Microsoft’s newly announced iCloud for Windows app, which aims to link your iCloud to your Photos app on your PC, has already developed a glitch that is sending photos to the wrong users.
Several users have reported instances on the MacRumors forums where they have received someone else’s images when trying to load their iCloud data onto a Windows device, and have had their own images sent elsewhere. Some users also detailed about receiving corrupted videos that only play black screen with scan lines. Users began sharing their issues with the app on November 17, when Microsoft unveiled the feature on Wednesday.
The iCloud for Windows app aims to allow users to integrate all their content from many different sources, including phones, cameras and various cloud storage options such as iCloud Photos and OneDrive. However, the main marketing connection is clearly Apple’s iCloud storage. Photos coming from iCloud should be labeled under their own folders for easy identification. But the app creates a single gallery for all the images and videos that come on Windows 11.
Another unique aspect of this app is that it is available on Microsoft’s App Store, when many apps from the brand are often available in a manual download version.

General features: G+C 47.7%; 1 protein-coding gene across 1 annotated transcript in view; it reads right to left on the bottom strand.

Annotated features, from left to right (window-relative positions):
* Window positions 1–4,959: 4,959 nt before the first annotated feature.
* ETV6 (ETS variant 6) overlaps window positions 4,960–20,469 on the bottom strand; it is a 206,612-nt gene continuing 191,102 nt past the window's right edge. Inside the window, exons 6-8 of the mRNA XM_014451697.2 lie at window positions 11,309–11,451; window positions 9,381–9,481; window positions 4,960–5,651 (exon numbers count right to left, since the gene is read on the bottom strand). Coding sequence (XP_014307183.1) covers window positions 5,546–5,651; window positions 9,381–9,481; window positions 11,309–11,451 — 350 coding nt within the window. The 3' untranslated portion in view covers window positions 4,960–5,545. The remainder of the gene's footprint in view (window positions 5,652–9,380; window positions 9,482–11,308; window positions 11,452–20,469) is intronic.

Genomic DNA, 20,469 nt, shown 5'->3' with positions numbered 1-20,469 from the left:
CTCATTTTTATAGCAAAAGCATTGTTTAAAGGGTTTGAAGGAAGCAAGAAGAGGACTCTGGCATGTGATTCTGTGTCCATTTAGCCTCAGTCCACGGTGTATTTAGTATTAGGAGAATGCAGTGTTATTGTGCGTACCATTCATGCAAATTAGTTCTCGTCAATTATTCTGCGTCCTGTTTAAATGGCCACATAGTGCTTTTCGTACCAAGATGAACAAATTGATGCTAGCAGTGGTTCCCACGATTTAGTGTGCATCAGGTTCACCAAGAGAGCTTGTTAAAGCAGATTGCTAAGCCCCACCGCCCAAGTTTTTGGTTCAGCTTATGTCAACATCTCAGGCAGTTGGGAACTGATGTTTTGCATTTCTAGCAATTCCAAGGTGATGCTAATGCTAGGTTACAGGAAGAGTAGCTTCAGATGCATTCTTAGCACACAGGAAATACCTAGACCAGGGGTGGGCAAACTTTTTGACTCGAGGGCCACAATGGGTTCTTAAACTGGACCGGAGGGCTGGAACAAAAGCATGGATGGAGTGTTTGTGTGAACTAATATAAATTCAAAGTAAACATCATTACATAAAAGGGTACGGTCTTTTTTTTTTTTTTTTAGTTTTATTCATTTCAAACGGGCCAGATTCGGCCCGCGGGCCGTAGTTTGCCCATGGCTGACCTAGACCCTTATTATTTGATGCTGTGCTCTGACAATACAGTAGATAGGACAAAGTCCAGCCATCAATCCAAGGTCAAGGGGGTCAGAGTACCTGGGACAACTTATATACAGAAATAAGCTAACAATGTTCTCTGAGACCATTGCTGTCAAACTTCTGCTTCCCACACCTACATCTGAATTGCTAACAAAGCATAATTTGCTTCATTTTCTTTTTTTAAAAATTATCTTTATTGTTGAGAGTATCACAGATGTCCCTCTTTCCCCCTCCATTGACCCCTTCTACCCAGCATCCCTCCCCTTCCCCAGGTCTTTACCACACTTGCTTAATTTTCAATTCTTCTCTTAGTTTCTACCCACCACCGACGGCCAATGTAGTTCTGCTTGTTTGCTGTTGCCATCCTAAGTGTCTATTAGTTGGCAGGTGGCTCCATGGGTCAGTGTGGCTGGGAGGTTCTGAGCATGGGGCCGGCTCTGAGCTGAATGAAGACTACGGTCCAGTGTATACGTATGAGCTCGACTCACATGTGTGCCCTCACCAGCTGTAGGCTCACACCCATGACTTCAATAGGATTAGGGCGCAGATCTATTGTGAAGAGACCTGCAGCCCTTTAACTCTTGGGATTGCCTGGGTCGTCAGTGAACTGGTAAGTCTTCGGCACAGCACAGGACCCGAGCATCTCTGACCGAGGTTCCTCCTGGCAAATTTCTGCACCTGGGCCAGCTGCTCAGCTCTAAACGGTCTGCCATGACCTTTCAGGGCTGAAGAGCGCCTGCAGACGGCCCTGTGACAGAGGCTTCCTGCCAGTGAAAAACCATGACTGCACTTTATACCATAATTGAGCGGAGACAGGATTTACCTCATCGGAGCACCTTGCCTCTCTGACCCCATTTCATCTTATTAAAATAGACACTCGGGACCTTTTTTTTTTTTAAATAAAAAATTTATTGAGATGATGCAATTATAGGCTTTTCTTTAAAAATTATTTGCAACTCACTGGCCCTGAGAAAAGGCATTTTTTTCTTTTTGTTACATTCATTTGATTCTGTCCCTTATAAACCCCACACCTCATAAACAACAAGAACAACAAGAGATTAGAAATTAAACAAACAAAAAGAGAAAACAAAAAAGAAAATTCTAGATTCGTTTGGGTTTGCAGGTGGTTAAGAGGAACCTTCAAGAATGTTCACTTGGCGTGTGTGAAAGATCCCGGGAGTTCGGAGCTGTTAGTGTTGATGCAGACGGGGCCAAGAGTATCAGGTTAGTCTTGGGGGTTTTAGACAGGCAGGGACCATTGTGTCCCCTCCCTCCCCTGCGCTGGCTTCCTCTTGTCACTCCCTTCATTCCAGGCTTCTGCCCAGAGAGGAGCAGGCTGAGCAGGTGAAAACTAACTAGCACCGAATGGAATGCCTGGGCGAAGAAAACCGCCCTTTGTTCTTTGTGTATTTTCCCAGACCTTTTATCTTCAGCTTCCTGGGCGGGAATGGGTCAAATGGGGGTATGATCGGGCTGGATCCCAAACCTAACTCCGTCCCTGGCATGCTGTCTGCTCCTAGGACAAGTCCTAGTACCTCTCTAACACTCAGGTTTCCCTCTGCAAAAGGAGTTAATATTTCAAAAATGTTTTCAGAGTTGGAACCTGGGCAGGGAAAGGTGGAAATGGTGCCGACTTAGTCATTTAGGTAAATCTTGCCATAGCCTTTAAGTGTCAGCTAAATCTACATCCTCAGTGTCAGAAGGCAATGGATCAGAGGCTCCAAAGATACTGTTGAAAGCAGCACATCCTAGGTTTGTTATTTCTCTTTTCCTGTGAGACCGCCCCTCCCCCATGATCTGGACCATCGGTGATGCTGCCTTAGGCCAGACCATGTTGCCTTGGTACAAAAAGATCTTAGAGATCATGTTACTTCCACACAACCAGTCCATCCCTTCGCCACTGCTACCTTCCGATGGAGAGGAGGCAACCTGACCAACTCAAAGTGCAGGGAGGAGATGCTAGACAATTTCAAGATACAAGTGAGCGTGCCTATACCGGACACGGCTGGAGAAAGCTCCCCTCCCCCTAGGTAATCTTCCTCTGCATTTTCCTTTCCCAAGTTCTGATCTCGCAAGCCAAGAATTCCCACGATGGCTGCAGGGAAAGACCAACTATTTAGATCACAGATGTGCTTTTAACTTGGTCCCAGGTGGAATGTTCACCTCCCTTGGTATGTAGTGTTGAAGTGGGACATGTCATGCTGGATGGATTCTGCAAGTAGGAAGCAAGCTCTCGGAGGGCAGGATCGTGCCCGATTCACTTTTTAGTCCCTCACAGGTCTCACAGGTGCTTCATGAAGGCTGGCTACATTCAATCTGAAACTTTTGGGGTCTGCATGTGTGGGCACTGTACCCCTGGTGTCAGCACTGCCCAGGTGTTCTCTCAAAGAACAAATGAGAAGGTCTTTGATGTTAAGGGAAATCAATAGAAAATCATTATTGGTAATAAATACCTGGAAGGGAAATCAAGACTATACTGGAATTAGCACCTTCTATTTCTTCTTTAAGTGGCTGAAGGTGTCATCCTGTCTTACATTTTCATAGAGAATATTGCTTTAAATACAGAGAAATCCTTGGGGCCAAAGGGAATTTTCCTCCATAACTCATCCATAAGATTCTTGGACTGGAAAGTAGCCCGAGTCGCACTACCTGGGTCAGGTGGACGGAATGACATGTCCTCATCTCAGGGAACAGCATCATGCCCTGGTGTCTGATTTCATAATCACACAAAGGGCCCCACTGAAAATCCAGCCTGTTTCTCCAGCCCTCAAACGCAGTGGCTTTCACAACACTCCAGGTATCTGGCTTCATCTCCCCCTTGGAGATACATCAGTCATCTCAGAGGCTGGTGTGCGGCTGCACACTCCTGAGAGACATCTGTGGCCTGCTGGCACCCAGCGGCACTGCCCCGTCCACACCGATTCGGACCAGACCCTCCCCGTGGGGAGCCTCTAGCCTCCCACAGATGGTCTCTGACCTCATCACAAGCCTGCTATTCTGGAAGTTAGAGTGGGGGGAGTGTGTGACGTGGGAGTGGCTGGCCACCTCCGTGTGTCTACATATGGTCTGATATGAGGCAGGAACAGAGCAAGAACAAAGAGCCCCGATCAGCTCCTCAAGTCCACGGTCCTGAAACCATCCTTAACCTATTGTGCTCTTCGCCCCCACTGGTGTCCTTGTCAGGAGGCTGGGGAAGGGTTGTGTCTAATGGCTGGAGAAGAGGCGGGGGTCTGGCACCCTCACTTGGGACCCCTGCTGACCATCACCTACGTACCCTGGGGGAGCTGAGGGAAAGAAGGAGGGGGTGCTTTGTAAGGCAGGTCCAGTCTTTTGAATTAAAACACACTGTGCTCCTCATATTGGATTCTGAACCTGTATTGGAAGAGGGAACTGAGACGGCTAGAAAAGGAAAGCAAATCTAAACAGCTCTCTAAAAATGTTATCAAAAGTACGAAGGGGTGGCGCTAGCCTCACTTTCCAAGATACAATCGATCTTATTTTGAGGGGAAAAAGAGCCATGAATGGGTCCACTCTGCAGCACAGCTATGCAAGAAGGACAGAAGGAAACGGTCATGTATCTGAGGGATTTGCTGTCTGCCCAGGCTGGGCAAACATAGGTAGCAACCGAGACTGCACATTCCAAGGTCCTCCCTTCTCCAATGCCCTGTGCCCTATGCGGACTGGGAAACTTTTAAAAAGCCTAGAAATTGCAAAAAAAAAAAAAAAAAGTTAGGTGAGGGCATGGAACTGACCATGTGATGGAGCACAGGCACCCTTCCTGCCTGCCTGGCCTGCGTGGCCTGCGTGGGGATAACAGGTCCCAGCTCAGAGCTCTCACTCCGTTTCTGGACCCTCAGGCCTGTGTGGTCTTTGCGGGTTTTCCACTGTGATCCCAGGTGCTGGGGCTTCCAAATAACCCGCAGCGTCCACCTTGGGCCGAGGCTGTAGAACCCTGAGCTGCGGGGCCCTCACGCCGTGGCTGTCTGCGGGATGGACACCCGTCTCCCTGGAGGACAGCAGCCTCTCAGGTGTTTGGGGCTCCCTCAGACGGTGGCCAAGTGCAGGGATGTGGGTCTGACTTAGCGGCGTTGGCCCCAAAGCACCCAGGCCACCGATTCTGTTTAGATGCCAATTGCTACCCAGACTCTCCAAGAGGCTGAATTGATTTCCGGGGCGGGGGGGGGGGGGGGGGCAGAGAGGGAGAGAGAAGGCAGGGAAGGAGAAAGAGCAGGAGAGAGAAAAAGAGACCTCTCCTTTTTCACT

A MacRumors forum user detailed being able to test the glitch on three different PCs, two running Windows 11 Pro and one running Windows 10 Pro, and all gave the same result, sending him images that weren’t his. with the assumption that their images had been forwarded to someone else. The user said that he tested the glitch on multiple Apple devices including the iPad, iPhone 11 Pro, and iPhone 13 Pro Max, and the main cause of the problem is his iPhone 14 Pro Max which has HDR and HEVC enabled. He also noted that he contacted Apple regarding the matter, but did not receive a response.
Other forum users also commented on their experiences using the app and receiving random images, including photos of children and other random objects. Many users have discussed the security implications on Apple’s part; Whether Microsoft has been made aware of this problem is unknown.